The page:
From mining, to manufacturing, to charging, Canadian businesses and workers are attracting historic investments in the electric vehicle supply chain. When electric vehicles are made from Canadian minerals, assembled by Canadian auto workers, and powered at Canadian-made chargers, we secure and create jobs, grow our economy, and keep our air clean now and into the future.
The Prime Minister, Justin Trudeau, today met with workers at the Saskatoon facility of Vital Metals, Canada’s first rare earths producer. Rare earth elements are a critical mineral used in clean technology like electric vehicles and wind turbines. The Government of Canada recently announced $5 million in funding to help establish processing and production at this facility, part of a series of federal investments to support jobs and the growth of Canada’s critical minerals sector.
Critical minerals are the building blocks of the clean economy and are in increasing demand globally. Canada’s first Critical Minerals Strategy, released in December 2022, is a roadmap to make Canada a global supplier of choice for critical minerals.
Canadian workers and businesses are already leading on clean energy and technology, and the components that go into it. As demand continues to grow, positioning Canada as a reliable supplier will create even more Canadian jobs, grow our economy, and cut pollution to help fight climate change.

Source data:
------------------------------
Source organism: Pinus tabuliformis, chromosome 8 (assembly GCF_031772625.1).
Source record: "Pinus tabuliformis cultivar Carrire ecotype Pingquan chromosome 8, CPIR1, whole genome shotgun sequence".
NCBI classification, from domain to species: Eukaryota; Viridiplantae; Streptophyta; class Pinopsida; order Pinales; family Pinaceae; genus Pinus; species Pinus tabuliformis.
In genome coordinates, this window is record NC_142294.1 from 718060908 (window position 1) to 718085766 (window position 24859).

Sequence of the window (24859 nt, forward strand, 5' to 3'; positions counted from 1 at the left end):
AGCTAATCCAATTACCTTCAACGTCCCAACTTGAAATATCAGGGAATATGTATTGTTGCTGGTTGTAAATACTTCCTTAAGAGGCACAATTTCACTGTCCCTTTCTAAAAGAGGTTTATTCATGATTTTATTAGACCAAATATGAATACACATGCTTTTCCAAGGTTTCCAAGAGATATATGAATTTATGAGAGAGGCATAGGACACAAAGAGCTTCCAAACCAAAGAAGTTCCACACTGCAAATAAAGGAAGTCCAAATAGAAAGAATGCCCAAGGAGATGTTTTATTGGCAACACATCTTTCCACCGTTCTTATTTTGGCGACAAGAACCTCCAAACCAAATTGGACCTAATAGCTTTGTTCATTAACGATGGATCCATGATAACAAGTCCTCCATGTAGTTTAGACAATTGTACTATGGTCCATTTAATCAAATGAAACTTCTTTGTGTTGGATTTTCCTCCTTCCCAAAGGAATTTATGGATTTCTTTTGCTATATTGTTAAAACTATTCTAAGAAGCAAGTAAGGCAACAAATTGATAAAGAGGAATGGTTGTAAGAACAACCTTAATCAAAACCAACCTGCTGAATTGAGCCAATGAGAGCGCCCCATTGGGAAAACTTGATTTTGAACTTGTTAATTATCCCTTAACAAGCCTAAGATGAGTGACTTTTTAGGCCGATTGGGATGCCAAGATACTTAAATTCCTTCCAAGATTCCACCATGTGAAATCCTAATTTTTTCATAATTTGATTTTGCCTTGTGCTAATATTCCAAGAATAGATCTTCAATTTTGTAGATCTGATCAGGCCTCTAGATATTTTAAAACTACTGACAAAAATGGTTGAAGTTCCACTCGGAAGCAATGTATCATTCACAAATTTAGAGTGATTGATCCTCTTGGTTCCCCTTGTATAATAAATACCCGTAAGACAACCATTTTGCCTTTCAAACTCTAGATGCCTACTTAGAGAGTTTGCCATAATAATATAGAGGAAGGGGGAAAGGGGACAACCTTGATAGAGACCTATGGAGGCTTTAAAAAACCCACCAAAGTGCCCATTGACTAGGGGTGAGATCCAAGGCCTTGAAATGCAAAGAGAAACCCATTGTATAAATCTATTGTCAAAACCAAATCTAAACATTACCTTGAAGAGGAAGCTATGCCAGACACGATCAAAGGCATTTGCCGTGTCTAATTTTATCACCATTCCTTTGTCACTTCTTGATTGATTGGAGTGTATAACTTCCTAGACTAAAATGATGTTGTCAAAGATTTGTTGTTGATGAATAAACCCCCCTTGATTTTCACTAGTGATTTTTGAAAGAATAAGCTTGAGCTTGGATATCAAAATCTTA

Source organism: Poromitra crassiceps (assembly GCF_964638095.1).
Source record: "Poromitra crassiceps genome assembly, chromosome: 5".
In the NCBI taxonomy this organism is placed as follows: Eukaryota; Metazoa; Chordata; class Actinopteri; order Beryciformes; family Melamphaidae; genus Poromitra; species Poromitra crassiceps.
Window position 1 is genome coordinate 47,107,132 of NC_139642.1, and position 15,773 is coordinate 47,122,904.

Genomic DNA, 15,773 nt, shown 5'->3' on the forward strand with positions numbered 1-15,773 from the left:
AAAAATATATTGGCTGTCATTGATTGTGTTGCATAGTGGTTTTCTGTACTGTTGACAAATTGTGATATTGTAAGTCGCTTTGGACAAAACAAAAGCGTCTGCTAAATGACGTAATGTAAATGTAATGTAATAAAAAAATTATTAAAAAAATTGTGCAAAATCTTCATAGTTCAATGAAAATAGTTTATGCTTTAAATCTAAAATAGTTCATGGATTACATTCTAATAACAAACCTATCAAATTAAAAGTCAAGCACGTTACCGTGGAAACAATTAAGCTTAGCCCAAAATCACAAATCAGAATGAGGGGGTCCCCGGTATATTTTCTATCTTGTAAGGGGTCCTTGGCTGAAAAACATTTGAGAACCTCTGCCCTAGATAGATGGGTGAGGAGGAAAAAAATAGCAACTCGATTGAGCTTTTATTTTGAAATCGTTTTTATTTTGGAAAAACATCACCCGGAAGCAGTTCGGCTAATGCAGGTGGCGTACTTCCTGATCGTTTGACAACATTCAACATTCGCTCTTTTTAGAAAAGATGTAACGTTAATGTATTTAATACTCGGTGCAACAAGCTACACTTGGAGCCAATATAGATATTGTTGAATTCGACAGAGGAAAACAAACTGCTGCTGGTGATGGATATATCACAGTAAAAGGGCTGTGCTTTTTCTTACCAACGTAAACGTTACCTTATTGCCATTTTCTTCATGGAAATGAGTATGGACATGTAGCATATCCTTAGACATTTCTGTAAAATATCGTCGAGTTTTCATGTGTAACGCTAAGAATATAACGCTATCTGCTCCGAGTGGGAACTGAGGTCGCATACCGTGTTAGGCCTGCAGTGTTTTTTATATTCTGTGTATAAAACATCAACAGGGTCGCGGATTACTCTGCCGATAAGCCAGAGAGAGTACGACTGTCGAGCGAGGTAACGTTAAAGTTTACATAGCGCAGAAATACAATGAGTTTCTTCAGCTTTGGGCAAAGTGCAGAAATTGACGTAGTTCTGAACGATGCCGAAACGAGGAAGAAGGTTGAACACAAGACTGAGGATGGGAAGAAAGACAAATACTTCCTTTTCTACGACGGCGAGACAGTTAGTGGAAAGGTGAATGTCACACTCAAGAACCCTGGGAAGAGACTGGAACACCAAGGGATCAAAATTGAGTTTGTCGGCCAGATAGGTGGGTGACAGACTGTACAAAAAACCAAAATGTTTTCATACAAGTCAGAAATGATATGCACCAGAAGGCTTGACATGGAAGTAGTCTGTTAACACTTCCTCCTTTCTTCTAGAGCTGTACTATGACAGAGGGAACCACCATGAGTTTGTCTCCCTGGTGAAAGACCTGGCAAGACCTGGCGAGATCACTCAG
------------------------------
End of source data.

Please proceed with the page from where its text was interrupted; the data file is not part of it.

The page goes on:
“The world wants clean technology, and Canada has the resources, the expertise, and the skilled workers to meet that demand. By developing and processing our critical minerals here in Canada – the first step in the clean technology supply chain – we can create good middle-class jobs all while keeping our air clean for generations to come.”
- Critical minerals are central to major global industries like clean technology, health care, aerospace, and computing. They are used in solar panels, phones, and computers, and are vital to produce electric vehicles. Permanent magnets and rare earth elements are important inputs into electric vehicle motors and many clean technology applications.
- Canada’s Critical Minerals Strategy is backed by up to $3.8 billion in federal support, announced in Budget 2022. The proposed funding covers the whole critical minerals supply chain, from geoscience and exploration to mineral processing, manufacturing, and recycling applications, including support for research, development, and technological deployment.
- Saskatchewan is a Canadian leader in producing sustainable critical minerals, with a rich supply of uranium. The world’s largest producer of potash, the province is home to the world’s most sustainable potash mine.
- Recent federal investments in the development of critical minerals include a contribution of up to $222 million through the Strategic Innovation Fund to help Rio Tinto Fer et Titane to increase its production of critical minerals and a $27 million contribution to E3 Lithium Ltd. through the Strategic Innovation Fund’s Net Zero Accelerator initiative.
- Canada currently produces 60 minerals and metals at 200 mines.
- Vital Metals is Canada’s first rare earths miner. The company crushes and sorts ore at the Nechalacho mine in the Northwest Territories, before sending the ore to the Saskatoon rare earths extraction plant.